When it comes to other bodies, Alawadhi’s use of the glitch blurs the boundaries between the subject and its surroundings, warping the sense of time. In her series Science of Man (2020), one clip entitled Master of Destiny excerpts from the 1954 French film Ali Baba and the Forty Thieves, where the torso of the belly dancer (Samia Gamal) dissolves into pixels, losing hold of any kind of figurative coherence. Performativity is equated with textuality as Alawadhi juxtaposes these illegible, seemingly censored visuals with a poem by Abu Nuwas on love and intoxication. The poetry references a time of eroticism in Middle Eastern dance, before the religious dictates that came with the rise of Wahhabism. The splicing of body-as-image into body-as-text uses a post-internet vocabulary to disorient, dislocate and reappropriate cultural forms associated with the golden age of Egyptian cinema. By resisting representation through forms of digital decay, Alawadhi asserts a kind of bodily autonomy in her work.
Language forms a large part of Syrian-Palestinian artist Mays Albaik’s practice. In her performances, videos and installations, the elocution of Arabic words and their derivations are an attempt to pinpoint the beginnings and semantics of utterance. Tracing words back to their root verbs, Albaik offers a layered process of subtraction and addition which parallels the ways in which her body sculpts sound. It is as if she is asking, where does the voice reside? How can we locate the place from which speech emerges? What happens when place becomes a non-site?
Albaik investigates and situates speech by moving the lens in different directions. One movement projects 3D laser frontal scans of Albaik enunciating variations of the terms ‘expatriate’ and ‘resident’ in Arabic (Dictionary Utterances series, 2020)—a linguistic deconstruction of different modalities of non-citizenship in the UAE. Another provides an internal view through blinding apertures to the insides of her mouth, those moments before sound, as in her recent work for Tashkeel, (Window, 2021).
In A Cyborg Manifesto, Donna Haraway, one of the artist’s literary influences, asks why our bodies should end at the skin, indicating a disintegration of boundaries between the inside and the outside. In Dictionary Utterances, Albaik’s constantly morphing figure shifts with a technicolor gradient that indexes the distance between a LIDAR camera and points in the body, calling boundaries—between texture and skin, solid and fluid, meaning and root—into question.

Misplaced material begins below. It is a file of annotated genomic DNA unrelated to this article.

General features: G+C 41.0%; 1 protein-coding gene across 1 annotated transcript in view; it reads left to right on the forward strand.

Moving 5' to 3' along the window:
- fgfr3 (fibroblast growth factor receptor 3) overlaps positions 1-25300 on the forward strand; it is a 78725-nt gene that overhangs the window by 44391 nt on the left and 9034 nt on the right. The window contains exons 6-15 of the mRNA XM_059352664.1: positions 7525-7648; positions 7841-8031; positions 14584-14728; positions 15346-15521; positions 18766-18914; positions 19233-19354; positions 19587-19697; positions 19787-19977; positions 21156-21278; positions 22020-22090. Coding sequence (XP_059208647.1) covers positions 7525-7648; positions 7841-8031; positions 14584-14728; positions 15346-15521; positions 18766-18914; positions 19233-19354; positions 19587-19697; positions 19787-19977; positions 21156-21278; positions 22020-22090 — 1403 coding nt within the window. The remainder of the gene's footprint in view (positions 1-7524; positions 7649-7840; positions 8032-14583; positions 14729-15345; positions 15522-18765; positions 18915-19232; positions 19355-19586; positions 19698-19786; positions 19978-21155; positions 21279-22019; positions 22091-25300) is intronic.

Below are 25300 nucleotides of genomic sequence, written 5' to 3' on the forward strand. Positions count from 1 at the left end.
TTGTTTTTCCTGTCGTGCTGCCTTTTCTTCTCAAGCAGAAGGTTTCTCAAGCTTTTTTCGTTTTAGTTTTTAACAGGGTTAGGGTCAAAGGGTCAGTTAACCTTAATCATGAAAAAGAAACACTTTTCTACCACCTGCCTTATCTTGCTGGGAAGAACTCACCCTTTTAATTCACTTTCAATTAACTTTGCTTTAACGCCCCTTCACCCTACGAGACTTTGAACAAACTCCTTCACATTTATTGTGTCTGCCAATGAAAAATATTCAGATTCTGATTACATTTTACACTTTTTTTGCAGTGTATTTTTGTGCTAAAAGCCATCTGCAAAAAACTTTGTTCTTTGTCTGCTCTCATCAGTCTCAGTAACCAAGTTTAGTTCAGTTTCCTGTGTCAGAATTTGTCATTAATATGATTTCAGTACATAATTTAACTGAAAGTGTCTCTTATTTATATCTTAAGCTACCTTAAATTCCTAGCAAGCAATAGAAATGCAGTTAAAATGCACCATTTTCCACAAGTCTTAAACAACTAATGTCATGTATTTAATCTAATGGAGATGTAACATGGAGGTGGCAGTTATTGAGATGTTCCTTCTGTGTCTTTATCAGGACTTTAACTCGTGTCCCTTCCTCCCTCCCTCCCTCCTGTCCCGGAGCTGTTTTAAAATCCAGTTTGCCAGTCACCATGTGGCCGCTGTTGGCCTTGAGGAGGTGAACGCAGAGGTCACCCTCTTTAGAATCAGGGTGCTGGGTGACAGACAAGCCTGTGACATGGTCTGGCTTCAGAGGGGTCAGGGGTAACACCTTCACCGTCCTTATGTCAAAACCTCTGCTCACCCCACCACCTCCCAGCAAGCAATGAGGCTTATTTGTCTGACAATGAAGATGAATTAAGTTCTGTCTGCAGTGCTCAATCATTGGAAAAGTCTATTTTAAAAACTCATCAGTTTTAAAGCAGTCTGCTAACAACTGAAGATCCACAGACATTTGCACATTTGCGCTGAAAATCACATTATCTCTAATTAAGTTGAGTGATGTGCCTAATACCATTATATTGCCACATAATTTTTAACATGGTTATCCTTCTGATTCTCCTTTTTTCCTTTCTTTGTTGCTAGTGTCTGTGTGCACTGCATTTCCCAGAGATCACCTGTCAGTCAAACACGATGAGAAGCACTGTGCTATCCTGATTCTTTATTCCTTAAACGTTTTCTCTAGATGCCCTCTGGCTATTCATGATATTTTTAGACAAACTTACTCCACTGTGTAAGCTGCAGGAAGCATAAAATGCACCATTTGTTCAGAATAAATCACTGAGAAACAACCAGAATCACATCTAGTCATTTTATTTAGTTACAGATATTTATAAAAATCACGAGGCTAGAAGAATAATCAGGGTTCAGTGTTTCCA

Dictionary Utterances 2020
Screens configure the relationship to place and physicality by mediating texts in fluid, online architectures. In her recent visual essay for Darat al Funun, "قيل أنها مريضة"("It was said she was sick”), the title taken from a poem by Ibrahim Dawud: https://online.daratalfunun.org/projects/postcolonialecologies_en/maysalbaik/?fl_builder, Albaik explores the Palestinian longing for placehood through Walid Sadek’s notion of a labour of the missing. Sadek’s theory is positioned in relation to the disappeared in Lebanon during the civil war. Those who are still present seem to have ‘over-lived’ the interrupted lives of those who are absent, which linger as objects in excess.
Window from "قيل أنها مريضة"("It was said she was sick")
Passport flips from "قيل أنها مريضة"("It was said she was sick") 2021
you think of your physicality only when you cannot avoid it
you lived in your screen
in its flat
two-dimensional abyss you go to work
have fights, make friends, end relationships
but your body?
your body exists only when it bothers you
when you have to pee
when your knees cramp
physical borders might be tightening
but we, like anything in this physical world, expand and contract
and the space we need
when we can’t occupy it with our bodies
we find virtually
[to display help, become your paperwork.]
but you no longer want to think through distance
there is always a here in the now
even when we are simultaneously in multiple heres and nows
can we look after a corporeal here and now?
the simple, humble, here and now?
the one where i am typing this
the one where you are reading these words
[Excerpt from Teleprompter (A Terranean Love Note), Mays Albaik, courtesy of the artist]
She takes it further in her latest work commissioned by the Louvre Abu Dhabi, Awaiting Weightlessness, in which three video sculptures are again positioned on disembodied casts of her feet placed at different angles—not quite grounded. As sculptures they are screens embedded in separate aluminum bodies. Words flash to different rhythms in a world that fluctuates between timekeeping and timelessness, place and placelessness. According to Albaik, time, as a unit of measurement, reflects the body’s accumulation of experience, and its perceived stillness is in fact a dynamic spatial configuration. The act of waiting in this video is an active one similar to Sadek’s labor of the missing. Bracketing the space between her feet and the sky, she is in the constant process of relocating herself in multiple placehoods, likening the diasporic experience to the digital one. We are left with questions: What is it like not to recognize your own image? When does the ground hold you? What is a borderless space of being?
Awaiting Weightlessness 2021